The Sins of Thy Beloved: Perpetual Desolation
And if Tristania and Sirenia haven't quite satiated your desire for this sort of thing, there are a couple more albums of it, made with different band personnel but the same producer, violinist, country and label, available under the name The Sins of Thy Beloved. Johansen's violin is actually much more of an integrated presence here than it tends to be in whole Sirenia or Tristania albums, and singer Anita Auglend gets to play the occasional character part rather than sticking exclusively to gowns and fog, but these are distinctions of shading, and the only striking variance in Perpetual Desolation's version is an entertainingly grindy goth-metal reconstruction of Metallica's "The Thing That Should Not Be". This could be the style Sirenia and Tristania will converge on, dramatic without edging into caricature, forward-moving but disciplined, atmospheric but not too becalmed. I only suggest, with no malice or condescension intended, that if there are going to be three bands performing this one unified aesthetic, and in English, perhaps they should establish a group fund to hire a native lyricist, or at least somebody who learned the language from a better translation of Beowulf. It's a bad sign when a Metallica cover is your album's least ridiculous text.
Without Face: Astronomicon
There's something enduringly bizarre, for that matter, about English having ended up as the lingua franca of macabre metal at all, particularly since so many of its emotional centers don't currently fall in English-speaking countries. Without Face are from Hungary, and although you wouldn't actually pass through there on an overland journey from Finland to Italy, a carefully-drawn line on a map could connect the three, and to me Without Face produce a quite-plausible approximation of a midpoint between the Scandinavian version of female-led gothic metal, à la Tristania/Sirenia/Nightwish, and its Italian counterpart in Lacuna Coil. No subgenre is fully functional without some younger bands making a simpler version of the masters' style, and Without Face are a Fates Warning to Nightwish's Dream Theater, perhaps, or a Paula Cole to Tori Amos. Their arrangements rest more squarely on lock-step guitar and bass, and Juliette's smooth lead vocals are left to their own more often than woven into choirs. Despite the dorky album title and the always-dubious inclusion of a song supposedly based on a long-dead person's letters, though, Astronomicon is actually somewhat less indebted to genre conventions, it seems to me, and maybe a small step closer to being appreciable as a metal-derived rock band rather than just a masquerade staging. Understated drum production helps. An avoidance of conflicting melodic strategies helps. Conventionally silky guitar solos (almost never to be found in Sirenia or Tristania) help. Having only one song shorter than seven minutes, of course, hurts, as does the veil of distance that Juliette's singing never quite pierces. And in the end this is still gothic metal diluted with progressive metal, which for many people will be like cutting arsenic with cyanide. But one person's eternity of excruciating torture is another person's forty-five minutes of comforting indulgence.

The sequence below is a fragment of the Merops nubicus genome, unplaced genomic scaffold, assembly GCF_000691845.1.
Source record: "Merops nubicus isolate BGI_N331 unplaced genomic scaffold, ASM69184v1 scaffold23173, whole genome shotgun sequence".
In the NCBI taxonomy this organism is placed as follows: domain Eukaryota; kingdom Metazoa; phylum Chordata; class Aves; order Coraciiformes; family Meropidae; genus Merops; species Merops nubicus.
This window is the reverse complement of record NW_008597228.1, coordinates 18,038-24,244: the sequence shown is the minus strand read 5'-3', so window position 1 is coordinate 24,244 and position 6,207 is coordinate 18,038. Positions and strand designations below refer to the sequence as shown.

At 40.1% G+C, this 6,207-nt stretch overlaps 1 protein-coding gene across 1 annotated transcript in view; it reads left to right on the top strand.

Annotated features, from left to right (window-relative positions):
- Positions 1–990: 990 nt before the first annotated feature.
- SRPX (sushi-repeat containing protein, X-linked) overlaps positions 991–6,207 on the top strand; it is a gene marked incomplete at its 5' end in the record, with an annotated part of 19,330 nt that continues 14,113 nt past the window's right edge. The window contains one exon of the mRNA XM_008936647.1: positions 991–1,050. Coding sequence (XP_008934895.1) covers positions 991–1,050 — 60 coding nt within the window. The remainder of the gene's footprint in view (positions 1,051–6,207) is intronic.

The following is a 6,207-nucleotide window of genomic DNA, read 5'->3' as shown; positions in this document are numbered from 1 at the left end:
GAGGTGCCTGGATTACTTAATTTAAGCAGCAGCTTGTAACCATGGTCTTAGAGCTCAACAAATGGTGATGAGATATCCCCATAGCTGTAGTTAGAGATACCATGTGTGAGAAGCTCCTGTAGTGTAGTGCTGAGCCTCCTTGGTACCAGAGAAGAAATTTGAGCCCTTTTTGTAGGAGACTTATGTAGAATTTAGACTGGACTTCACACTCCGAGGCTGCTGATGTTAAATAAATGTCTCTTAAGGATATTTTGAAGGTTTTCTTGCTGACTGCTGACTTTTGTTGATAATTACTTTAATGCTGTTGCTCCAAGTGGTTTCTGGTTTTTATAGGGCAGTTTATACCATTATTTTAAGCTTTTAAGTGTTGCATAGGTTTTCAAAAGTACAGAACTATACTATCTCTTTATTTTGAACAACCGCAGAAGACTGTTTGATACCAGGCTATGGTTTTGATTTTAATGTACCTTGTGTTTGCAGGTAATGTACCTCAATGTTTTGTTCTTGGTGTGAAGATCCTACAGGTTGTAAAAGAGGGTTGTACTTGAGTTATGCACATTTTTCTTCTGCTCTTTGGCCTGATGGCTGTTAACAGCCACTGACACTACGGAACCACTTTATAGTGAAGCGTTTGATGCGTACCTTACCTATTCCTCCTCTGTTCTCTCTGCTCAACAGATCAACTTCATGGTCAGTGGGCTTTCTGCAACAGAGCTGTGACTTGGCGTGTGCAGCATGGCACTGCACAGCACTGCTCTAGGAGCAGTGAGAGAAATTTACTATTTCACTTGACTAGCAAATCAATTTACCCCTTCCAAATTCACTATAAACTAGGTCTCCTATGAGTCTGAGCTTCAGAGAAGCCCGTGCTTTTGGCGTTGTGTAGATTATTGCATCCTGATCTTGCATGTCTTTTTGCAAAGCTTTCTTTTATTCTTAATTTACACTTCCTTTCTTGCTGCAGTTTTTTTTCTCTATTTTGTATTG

If sidling from death-metal to progressive-metal seems like progress to you, though, it's a short trip across the border from Hungary into Austria, where, if Edenbridge are indicative, the gothic-metal scene is rather more velvety than cobwebby. Edenbridge's version of this style is still heavy when it needs to be, but harbors no evident horror-movie aspirations. Singer Sabine Edelsbacher is technically adept but not as operatically inclined as the other women, and also apparently doesn't kennel the kind of barking monsters the others dote on. These songs mostly don't rise to the hyper-melodic heights of Nightwish, but my favorite moments, like the swooping "Color My Sky", the sumptuous choruses of "The Whisper of the Ages", the Queensrÿche-tense guitars in "Into the Light" and the giddy double-time sprints in "Suspiria", have their own coherently muted classicist charm. And although most of Edenbridge's songs are shorter and less digressive than most of Without Face's, the ten-minute title-track finale is an unapologetic Faerie Queene of a thing, and might lead you to concede that sometimes you'd rather be concisely abused than sit through the whole poetic recital of the story of your downfall.
Nightwish: Bless the Child